It is likely that the pathways leading to autism in FXS are related to pathways that lead to other subgroups of autism. This study will allow Dr. Hagerman’s group to focus on the cause and consequences of a specific mutation of the Fragile X gene that causes an increase in FMR1 mRNA. The outcome will lead to better treatment interventions and pharmacotherapies both for FXS and autism.
Rebecca Landa, Ph.D.
Kennedy Krieger Research Institute
$50,000 for one year
Developing Diagnostic Criteria for Toddlers with ASD
Although autism spectrum disorder (ASD) appears to have its neurobiologic origins in prenatal or early postnatal life, it is not usually diagnosed before a child is three years old. In fact, there are no clinical guidelines for detecting ASD before 30 months.
Dr. Landa and her colleagues have begun a program of study to develop criteria for diagnosing ASD by 18 months. Their preliminary findings from an NIH-funded study to assess social, language, cognitive, motor, and adaptive development from 14 months to 30 or 36 months show promise in detecting ASD between 14 months and 18 months.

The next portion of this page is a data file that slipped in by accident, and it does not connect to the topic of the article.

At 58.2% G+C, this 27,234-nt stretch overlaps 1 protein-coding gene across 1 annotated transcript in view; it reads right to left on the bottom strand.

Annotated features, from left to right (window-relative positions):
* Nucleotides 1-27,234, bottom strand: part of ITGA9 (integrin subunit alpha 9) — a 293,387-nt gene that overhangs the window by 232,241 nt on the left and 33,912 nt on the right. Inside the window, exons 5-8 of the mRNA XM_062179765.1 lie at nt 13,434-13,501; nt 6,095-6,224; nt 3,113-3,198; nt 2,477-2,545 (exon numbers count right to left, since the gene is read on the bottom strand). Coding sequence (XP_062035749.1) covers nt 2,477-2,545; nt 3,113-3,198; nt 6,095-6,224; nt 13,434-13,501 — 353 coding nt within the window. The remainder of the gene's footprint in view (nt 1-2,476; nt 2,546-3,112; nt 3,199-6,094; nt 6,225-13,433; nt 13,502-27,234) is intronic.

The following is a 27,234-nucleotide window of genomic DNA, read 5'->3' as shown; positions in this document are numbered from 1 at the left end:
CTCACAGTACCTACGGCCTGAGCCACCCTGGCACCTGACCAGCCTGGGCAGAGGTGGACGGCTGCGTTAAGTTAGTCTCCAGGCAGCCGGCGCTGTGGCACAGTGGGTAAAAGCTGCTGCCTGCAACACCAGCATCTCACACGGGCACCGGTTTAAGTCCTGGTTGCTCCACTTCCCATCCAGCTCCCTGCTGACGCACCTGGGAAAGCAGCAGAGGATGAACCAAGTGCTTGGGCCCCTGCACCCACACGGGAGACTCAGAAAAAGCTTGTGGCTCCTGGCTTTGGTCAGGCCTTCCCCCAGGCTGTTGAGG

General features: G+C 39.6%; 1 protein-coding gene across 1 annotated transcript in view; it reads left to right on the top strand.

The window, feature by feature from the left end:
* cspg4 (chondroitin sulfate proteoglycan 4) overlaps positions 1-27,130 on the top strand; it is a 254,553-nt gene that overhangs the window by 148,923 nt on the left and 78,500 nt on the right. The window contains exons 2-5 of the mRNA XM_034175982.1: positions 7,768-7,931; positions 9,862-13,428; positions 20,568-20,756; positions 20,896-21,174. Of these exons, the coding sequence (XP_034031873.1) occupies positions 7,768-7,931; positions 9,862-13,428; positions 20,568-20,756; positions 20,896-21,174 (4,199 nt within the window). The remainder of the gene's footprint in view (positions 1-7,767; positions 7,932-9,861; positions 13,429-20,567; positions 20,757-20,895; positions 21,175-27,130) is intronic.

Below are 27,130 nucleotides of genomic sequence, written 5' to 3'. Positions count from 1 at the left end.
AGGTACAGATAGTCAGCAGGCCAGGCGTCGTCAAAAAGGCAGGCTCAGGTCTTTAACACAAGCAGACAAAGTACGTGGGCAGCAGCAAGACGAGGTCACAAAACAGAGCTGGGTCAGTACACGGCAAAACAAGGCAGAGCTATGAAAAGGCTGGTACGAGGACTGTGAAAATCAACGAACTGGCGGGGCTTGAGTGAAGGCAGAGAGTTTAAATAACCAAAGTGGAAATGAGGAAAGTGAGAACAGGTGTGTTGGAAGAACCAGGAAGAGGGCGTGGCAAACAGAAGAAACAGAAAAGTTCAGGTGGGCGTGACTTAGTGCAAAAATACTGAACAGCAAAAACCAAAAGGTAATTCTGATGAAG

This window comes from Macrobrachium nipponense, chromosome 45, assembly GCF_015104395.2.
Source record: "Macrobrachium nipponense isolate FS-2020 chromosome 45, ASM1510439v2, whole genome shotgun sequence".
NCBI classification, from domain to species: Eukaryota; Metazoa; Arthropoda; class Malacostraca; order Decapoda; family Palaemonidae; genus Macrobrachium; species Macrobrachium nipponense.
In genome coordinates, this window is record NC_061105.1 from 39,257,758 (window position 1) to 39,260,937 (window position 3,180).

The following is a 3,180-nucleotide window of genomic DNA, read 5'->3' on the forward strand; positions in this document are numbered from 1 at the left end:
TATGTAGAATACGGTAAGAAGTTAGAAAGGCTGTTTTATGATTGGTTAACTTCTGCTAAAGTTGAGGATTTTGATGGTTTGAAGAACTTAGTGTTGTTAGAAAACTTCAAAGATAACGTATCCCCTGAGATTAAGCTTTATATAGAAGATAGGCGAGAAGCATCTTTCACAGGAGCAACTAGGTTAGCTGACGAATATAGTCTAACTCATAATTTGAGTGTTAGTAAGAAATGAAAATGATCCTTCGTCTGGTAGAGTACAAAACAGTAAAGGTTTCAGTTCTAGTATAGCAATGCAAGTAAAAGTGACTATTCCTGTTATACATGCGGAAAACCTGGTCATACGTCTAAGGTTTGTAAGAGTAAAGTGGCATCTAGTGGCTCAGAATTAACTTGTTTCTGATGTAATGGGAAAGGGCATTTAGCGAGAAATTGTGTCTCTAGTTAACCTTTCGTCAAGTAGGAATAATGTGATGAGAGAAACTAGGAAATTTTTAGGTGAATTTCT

In particular, they find that measures of joint attention, shared positive mood and imitation help predict ASD. The researchers plan to corroborate their findings by almost doubling their sample size, adding 108 more children to the 125 they’ve already assessed. Their study compares three groups of children: siblings of children with ASD who are at increased genetic risk for the disorder, late talkers with no family risk of autism, and children with no family risk for ASD.
NIH is funding assessments of these children at 18 months and 30 months. This augmentation grant will allow the researchers to include assessments at 14, 24 and 36 months.